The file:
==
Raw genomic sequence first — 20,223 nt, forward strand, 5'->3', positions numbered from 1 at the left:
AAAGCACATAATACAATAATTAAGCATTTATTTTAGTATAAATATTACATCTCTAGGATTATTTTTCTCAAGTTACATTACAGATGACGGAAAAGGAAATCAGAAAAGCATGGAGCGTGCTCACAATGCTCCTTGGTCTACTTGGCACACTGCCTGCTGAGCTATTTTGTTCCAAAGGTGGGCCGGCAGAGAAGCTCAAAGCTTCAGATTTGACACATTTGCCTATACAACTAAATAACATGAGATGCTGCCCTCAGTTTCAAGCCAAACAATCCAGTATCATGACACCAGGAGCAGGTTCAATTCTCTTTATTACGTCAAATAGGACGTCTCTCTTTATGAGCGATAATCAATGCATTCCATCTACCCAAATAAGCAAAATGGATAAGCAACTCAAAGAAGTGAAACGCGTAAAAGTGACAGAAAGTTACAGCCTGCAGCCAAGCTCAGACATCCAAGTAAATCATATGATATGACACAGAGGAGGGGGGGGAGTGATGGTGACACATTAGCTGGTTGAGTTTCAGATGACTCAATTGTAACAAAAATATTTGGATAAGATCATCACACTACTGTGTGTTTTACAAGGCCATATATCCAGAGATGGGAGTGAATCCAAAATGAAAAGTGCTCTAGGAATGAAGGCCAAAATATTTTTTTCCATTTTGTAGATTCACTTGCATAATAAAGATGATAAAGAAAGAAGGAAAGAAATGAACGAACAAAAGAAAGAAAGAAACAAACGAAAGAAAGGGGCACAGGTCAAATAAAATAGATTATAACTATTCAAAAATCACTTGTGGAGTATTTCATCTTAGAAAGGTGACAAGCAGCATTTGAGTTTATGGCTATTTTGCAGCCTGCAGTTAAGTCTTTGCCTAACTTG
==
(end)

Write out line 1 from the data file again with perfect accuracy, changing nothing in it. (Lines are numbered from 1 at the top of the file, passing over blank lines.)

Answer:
Raw genomic sequence first — 20,223 nt, forward strand, 5'->3', positions numbered from 1 at the left: